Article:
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Additive Manufacturing

Additive Manufacturing

3D Printing

The following report was prepared and published by our sister platform SPEEDA—June 2023.

Trend Overview

3D Printers Increasingly Used for Fast and Cheap Small-Lot Manufacturing and Mass Production of Complex Structures

A 3D printer is a machine that creates three-dimensional objects by sequentially stacking metal or resin layers using chemical processes such as melting and sintering. This report will cover 3D printers in the broad sense of the term—denoting all machines that apply additive manufacturing technology—but will particularly focus on those that have gained traction in the manufacturing industry.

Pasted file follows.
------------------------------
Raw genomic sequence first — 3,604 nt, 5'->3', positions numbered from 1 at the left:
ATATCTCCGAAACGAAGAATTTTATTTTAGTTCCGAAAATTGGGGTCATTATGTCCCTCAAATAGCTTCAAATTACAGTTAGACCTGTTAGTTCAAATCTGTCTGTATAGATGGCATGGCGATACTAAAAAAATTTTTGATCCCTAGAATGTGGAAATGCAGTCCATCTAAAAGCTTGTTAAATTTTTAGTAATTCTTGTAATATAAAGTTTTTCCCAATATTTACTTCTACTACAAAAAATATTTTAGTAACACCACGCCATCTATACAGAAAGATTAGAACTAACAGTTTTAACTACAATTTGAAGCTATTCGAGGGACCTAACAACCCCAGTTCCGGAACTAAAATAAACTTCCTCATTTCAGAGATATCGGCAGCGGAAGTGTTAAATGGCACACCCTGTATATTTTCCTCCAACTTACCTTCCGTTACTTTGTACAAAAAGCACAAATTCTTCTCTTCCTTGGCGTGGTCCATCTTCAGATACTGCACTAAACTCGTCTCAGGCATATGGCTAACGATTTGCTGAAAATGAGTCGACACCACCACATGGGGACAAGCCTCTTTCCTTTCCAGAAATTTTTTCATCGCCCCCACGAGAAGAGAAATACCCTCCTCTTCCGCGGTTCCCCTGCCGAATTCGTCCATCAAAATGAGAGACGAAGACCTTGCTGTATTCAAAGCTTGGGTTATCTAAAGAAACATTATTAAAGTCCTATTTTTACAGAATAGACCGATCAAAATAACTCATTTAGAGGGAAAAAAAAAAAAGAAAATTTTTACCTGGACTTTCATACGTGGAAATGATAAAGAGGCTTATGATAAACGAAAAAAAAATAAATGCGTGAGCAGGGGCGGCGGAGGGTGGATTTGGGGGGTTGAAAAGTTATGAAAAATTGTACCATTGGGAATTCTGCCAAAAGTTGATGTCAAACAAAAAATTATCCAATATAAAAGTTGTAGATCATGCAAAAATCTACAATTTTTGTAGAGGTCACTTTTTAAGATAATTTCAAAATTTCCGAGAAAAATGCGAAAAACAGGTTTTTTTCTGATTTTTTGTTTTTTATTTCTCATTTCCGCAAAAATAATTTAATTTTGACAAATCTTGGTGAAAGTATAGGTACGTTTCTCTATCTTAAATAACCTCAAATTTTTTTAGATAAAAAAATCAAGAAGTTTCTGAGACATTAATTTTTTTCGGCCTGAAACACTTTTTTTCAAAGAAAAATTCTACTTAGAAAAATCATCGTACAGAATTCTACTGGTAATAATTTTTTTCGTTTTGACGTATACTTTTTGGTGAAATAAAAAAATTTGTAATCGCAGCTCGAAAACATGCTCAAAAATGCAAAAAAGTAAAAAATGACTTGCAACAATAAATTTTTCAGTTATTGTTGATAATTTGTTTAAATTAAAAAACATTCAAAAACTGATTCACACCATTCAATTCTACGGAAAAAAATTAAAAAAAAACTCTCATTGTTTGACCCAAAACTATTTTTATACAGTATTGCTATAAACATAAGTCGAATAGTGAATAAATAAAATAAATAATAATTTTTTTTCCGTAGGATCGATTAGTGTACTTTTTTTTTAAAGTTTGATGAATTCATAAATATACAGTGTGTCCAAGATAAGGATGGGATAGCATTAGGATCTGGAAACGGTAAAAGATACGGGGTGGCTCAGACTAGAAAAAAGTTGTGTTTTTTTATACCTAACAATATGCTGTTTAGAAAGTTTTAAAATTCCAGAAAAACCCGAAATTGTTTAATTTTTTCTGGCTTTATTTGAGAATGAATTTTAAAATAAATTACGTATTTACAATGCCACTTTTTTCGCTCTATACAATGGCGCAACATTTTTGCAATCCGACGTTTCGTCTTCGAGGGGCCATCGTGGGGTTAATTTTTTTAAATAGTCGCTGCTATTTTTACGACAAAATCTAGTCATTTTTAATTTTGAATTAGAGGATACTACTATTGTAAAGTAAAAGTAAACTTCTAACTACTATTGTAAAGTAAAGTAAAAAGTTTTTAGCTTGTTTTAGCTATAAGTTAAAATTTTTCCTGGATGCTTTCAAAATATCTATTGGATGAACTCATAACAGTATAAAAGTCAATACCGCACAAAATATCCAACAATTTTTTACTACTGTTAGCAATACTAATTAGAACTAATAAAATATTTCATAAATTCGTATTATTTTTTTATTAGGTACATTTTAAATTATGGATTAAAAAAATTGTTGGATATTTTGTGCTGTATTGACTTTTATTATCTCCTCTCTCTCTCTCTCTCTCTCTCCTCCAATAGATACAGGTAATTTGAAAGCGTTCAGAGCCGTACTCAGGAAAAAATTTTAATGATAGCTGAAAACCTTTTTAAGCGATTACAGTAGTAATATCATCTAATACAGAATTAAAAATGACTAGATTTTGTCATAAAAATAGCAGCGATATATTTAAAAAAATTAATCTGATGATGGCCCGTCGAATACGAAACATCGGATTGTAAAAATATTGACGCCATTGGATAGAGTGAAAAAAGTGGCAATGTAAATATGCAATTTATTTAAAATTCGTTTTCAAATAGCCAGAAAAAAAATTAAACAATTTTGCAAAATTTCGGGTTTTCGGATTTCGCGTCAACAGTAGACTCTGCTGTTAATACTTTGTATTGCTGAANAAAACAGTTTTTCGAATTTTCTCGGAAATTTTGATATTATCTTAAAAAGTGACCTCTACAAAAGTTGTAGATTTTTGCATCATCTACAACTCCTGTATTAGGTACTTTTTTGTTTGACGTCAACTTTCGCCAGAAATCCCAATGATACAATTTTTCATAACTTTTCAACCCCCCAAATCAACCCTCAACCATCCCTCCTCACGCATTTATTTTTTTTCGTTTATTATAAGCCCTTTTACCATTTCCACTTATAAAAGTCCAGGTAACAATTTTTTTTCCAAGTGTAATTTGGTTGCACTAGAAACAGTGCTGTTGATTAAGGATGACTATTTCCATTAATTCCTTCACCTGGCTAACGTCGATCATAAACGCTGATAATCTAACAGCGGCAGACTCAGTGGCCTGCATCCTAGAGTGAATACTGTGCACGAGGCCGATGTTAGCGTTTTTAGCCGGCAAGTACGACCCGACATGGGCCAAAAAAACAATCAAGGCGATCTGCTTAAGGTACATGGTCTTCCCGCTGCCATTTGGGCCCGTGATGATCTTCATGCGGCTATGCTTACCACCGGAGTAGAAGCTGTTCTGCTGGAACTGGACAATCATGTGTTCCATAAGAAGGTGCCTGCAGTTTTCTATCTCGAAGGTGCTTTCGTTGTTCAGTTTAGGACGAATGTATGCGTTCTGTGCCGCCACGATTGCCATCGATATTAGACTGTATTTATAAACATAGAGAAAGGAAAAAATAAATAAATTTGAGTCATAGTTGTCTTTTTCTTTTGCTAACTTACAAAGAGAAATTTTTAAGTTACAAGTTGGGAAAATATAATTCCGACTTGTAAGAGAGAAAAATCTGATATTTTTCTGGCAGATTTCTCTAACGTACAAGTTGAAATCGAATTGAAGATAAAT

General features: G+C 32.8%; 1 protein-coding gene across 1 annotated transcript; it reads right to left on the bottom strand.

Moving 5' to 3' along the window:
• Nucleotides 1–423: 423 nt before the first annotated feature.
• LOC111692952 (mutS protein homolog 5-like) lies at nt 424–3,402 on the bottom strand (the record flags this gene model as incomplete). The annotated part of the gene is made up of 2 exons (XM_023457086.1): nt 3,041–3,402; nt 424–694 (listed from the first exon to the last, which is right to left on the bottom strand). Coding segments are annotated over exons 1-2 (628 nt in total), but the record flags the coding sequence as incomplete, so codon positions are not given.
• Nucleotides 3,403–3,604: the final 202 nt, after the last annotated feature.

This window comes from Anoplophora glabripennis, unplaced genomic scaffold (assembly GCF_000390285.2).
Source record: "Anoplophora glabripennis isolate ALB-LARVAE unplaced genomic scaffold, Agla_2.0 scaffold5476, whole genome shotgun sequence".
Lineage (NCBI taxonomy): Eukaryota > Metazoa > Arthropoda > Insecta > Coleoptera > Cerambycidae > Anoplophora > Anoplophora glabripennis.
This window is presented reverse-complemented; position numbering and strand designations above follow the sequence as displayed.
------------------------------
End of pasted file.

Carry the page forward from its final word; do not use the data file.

Most widely used methods to process metal and resin include injection moulding and pressing, which generally require the use of metal dies. While these methods allow for extremely efficient mass production, the production of dies for them requires significant time and capital. In contrast, 3D printing produces structures through a process of depositing materials, including metal and resin, layer by layer without the use of dies. For this reason, 3D printing is suited for the production of prototypes and repair parts, leading it to be known as rapid prototyping in its early days in the 1980s. From an economic standpoint, it offers advantages by reducing die manufacturing costs, inventory costs, material costs (since there are no parts to be removed and discarded), and lead times. Given these advantages, 3D printing was used, for example, in the trial production and early mass production of face shields and ventilators during the COVID-19 pandemic.

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